A native of the Tulsa area, Marion has a lot of family in town. “I have my family here at Country Club and I have my family at home too,” she noted. Marion is proud of her four kids and ten grandkids. “We love being together as a family. We all go to the park to play volleyball or basketball but most of them are much taller than me now,” she said. In addition to sports, she has a tradition of spending time doing puzzles with her grandkids. “When they got a certain age, I’d give each one a puzzle for us to work on. I get the simple kind but just get them motivated looking at shapes and sizes.”
Marion has always been close to seniors as well. “I always helped take care of my grandparents and now my mom is 85 and she does well but just needs a hand with a few things.” Marion is caring and attentive to the needs of all around her. We are so glad to have her on board at CCWH!

To schedule a tour with us to discover more about continuing care retirement communities in the Tulsa area or luxury senior living at a retirement community, contact us here.

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Simultaneously delicious and full of nutrients, making smoothies or, even better, juicing fresh vegetables and fruits can offer an easy way to boost your health, especially for seniors. Even if you tend to turn your nose up when it comes to eating a stalk of broccoli, you may just find that veggies and fruits are more palatable in smoothie form! Here are some of the best foods to include in your smoothies and fresh juices, alongside of an explanation of the benefits of each.

  • Grapes, Blackcurrant, apple: These three provide a healthy dose of Vitamin C and E. These vitamins fight signs of aging by providing antioxidants.
  • Cucumber, cabbage, carrots: To prevent anaemia, this combination provides you with a healthy dose of iron.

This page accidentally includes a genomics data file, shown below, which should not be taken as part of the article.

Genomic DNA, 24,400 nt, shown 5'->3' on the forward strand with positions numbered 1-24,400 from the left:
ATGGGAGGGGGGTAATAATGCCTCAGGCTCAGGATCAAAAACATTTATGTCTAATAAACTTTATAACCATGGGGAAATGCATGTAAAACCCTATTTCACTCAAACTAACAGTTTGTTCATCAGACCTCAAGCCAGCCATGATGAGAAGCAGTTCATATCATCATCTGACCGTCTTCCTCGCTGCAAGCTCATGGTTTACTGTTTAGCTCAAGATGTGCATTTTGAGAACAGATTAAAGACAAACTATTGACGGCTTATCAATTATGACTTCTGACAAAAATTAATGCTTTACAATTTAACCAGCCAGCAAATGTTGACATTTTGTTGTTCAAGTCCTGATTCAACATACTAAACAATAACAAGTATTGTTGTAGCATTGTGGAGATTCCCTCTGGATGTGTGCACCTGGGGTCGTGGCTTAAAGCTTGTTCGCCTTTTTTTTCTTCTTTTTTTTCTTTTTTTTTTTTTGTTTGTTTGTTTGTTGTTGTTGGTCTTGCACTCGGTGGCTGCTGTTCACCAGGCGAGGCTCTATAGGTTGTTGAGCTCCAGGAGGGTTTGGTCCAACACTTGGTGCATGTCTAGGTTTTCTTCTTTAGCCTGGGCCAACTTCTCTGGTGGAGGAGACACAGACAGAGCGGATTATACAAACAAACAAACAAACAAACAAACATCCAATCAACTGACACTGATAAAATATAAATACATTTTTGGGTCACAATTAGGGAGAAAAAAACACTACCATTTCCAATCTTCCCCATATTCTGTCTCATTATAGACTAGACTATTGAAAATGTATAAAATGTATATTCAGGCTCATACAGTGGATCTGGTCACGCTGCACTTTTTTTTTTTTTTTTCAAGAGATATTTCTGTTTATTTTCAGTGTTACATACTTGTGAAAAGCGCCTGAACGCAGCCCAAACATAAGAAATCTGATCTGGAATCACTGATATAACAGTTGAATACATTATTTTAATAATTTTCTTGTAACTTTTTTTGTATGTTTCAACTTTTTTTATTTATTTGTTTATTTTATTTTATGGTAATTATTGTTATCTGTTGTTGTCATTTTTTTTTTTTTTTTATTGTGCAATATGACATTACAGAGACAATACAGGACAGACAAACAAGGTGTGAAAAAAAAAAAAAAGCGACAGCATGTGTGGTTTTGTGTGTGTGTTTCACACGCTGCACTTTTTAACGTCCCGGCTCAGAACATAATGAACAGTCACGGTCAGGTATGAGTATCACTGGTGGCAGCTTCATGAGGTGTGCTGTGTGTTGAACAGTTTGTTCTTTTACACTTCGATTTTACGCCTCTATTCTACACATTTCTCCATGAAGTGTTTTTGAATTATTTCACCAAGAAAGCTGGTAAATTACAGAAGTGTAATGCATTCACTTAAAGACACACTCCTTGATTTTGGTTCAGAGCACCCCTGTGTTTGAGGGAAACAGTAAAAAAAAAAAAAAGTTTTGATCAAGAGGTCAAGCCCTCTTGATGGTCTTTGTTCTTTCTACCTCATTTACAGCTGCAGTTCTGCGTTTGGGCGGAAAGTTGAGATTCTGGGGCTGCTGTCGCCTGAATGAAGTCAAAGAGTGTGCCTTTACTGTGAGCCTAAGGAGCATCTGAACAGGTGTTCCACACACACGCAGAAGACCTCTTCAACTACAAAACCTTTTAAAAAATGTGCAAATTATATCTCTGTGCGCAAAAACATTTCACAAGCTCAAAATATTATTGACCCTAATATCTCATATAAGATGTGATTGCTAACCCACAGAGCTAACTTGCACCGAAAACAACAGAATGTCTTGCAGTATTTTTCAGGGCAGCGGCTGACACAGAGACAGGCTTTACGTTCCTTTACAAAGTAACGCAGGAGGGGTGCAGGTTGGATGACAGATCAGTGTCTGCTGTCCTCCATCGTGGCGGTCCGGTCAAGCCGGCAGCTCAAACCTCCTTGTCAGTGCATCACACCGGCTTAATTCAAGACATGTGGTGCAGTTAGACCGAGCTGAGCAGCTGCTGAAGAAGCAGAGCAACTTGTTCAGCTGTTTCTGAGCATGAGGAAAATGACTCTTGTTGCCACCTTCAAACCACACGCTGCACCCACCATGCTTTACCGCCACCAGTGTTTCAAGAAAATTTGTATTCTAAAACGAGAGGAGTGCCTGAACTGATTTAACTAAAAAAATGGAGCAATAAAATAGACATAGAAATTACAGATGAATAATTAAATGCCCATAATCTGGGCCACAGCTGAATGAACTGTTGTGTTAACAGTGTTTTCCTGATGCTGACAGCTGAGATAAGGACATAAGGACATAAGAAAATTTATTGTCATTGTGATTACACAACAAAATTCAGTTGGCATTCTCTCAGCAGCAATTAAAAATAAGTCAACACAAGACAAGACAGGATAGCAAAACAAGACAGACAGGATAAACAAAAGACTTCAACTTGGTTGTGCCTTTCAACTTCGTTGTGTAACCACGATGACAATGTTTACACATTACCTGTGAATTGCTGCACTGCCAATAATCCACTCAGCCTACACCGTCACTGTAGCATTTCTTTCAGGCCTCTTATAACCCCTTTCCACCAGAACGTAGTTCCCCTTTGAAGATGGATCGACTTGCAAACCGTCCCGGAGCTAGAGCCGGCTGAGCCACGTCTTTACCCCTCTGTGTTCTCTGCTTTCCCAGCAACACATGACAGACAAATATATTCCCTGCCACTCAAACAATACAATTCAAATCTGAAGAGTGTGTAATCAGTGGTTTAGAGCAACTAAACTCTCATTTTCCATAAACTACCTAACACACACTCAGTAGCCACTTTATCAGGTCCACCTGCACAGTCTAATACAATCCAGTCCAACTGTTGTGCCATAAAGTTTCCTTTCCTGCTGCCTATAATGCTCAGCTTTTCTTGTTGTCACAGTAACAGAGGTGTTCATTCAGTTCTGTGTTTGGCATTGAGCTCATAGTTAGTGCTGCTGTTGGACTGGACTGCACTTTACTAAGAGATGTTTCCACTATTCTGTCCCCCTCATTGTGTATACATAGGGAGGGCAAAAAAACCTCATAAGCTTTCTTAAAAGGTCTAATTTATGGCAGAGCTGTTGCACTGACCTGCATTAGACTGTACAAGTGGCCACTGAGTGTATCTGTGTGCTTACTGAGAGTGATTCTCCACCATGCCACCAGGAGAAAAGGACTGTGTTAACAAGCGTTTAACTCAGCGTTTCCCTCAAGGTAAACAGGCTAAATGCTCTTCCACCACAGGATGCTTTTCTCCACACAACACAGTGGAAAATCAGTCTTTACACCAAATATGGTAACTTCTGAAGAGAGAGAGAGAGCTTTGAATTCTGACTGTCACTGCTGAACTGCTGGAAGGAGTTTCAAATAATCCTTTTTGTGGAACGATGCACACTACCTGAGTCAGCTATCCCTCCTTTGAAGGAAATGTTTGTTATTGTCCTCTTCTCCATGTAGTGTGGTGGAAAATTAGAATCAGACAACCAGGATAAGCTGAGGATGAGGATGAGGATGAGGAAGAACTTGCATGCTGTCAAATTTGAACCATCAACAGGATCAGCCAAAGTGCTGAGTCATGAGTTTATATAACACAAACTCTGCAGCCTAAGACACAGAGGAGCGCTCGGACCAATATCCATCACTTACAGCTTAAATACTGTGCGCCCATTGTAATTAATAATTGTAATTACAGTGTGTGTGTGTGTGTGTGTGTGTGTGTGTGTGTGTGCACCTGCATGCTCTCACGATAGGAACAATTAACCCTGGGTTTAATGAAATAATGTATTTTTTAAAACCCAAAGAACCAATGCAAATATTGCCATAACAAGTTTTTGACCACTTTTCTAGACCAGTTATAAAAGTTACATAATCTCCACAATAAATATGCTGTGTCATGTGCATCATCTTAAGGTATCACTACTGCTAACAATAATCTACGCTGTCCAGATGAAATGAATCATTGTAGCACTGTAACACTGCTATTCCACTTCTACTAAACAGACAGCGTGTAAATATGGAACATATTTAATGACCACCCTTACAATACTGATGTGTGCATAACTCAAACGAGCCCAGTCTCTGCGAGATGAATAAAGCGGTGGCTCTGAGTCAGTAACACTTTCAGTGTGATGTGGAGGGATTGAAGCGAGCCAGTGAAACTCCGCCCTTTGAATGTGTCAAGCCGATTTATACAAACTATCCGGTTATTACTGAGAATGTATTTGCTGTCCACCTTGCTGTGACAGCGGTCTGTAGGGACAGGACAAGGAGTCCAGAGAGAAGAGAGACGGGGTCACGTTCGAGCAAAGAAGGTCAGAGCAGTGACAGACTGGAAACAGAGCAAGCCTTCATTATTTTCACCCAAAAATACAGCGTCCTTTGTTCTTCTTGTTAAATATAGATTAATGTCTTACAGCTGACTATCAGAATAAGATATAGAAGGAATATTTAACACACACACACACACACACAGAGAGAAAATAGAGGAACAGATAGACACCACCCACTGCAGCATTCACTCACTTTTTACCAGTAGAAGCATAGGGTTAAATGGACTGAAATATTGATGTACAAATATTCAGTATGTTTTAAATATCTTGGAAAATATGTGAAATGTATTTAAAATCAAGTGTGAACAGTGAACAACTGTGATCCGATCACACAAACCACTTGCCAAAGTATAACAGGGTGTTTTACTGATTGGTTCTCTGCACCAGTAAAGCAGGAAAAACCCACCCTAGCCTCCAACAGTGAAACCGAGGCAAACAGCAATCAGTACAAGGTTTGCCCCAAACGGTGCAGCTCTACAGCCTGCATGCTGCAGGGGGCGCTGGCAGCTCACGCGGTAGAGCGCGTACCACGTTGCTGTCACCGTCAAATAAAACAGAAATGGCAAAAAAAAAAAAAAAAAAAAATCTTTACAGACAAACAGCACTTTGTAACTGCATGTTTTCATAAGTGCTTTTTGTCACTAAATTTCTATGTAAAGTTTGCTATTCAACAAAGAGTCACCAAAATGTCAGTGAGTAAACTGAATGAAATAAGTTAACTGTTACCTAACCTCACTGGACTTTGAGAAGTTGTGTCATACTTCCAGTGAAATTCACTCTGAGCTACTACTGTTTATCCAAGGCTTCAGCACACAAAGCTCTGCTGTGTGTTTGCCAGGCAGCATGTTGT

• Carrots, Garlic, parsley: Colds and similar viruses spread like wildfire. Prevent them with a juice made of these three veggies… although your breath may smell garlicky for a little while afterwards!
  • Pineapple, yogurt: To promote healthy digestion, yogurt and pineapple can help restore the amount of healthy bacteria in your gut.
  • Cranberries, Watermelon: Fight off urinary infections with this powerhouse of a juice!
  • Leeks, apples, ginger: When joints get inflamed, try this combination. Leeks have anti-inflammatory properties while ginger improves circulation.
  • Apples, spinach: The bright green color of the spinach may deter some people, but the levels of potassium it contains can help regulate blood pressure.

We hope that you get the chance to try some of these ideas, and maybe even try your own combination. Nutrition plays an important part of overall health and this may provide you with a novel way to introduce fresh foods into your diet. If you would like to find out more about how Country Club of Woodland Hills retirement community can help you improve your nutrition in addition to many other areas of your retirement living, contact us at (918)252-5451 or at